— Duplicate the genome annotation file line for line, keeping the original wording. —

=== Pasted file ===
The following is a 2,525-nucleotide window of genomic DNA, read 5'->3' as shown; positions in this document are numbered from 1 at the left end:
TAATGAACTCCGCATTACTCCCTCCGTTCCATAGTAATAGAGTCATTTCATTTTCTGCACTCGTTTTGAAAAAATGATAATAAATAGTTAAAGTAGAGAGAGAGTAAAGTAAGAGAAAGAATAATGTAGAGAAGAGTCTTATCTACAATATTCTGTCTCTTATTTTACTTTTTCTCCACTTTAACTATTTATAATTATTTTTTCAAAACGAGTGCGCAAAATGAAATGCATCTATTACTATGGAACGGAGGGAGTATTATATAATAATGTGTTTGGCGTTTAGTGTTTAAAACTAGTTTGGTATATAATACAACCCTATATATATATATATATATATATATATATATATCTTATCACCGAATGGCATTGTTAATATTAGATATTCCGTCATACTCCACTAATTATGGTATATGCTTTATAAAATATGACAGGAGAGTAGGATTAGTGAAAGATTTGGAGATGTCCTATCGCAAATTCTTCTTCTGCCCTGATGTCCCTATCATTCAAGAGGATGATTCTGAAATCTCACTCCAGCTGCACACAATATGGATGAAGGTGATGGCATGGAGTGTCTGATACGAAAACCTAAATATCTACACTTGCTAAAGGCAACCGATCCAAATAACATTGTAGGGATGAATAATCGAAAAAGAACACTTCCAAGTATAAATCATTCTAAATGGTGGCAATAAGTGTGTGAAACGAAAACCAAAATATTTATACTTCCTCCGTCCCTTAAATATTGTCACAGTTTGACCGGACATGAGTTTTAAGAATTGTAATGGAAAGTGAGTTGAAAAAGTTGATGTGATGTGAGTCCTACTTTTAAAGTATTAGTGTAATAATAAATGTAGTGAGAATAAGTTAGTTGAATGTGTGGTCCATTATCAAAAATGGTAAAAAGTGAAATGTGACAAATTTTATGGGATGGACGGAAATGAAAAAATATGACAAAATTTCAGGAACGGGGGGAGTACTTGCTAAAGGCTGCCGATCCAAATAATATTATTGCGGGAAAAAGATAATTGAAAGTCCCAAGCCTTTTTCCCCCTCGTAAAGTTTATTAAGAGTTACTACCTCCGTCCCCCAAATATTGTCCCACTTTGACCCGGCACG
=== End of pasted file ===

The following is a 2,525-nucleotide window of genomic DNA, read 5'->3' as shown; positions in this document are numbered from 1 at the left end:
TAATGAACTCCGCATTACTCCCTCCGTTCCATAGTAATAGAGTCATTTCATTTTCTGCACTCGTTTTGAAAAAATGATAATAAATAGTTAAAGTAGAGAGAGAGTAAAGTAAGAGAAAGAATAATGTAGAGAAGAGTCTTATCTACAATATTCTGTCTCTTATTTTACTTTTTCTCCACTTTAACTATTTATAATTATTTTTTCAAAACGAGTGCGCAAAATGAAATGCATCTATTACTATGGAACGGAGGGAGTATTATATAATAATGTGTTTGGCGTTTAGTGTTTAAAACTAGTTTGGTATATAATACAACCCTATATATATATATATATATATATATATATATATCTTATCACCGAATGGCATTGTTAATATTAGATATTCCGTCATACTCCACTAATTATGGTATATGCTTTATAAAATATGACAGGAGAGTAGGATTAGTGAAAGATTTGGAGATGTCCTATCGCAAATTCTTCTTCTGCCCTGATGTCCCTATCATTCAAGAGGATGATTCTGAAATCTCACTCCAGCTGCACACAATATGGATGAAGGTGATGGCATGGAGTGTCTGATACGAAAACCTAAATATCTACACTTGCTAAAGGCAACCGATCCAAATAACATTGTAGGGATGAATAATCGAAAAAGAACACTTCCAAGTATAAATCATTCTAAATGGTGGCAATAAGTGTGTGAAACGAAAACCAAAATATTTATACTTCCTCCGTCCCTTAAATATTGTCACAGTTTGACCGGACATGAGTTTTAAGAATTGTAATGGAAAGTGAGTTGAAAAAGTTGATGTGATGTGAGTCCTACTTTTAAAGTATTAGTGTAATAATAAATGTAGTGAGAATAAGTTAGTTGAATGTGTGGTCCATTATCAAAAATGGTAAAAAGTGAAATGTGACAAATTTTATGGGATGGACGGAAATGAAAAAATATGACAAAATTTCAGGAACGGGGGGAGTACTTGCTAAAGGCTGCCGATCCAAATAATATTATTGCGGGAAAAAGATAATTGAAAGTCCCAAGCCTTTTTCCCCCTCGTAAAGTTTATTAAGAGTTACTACCTCCGTCCCCCAAATATTGTCCCACTTTGACCCGGCACG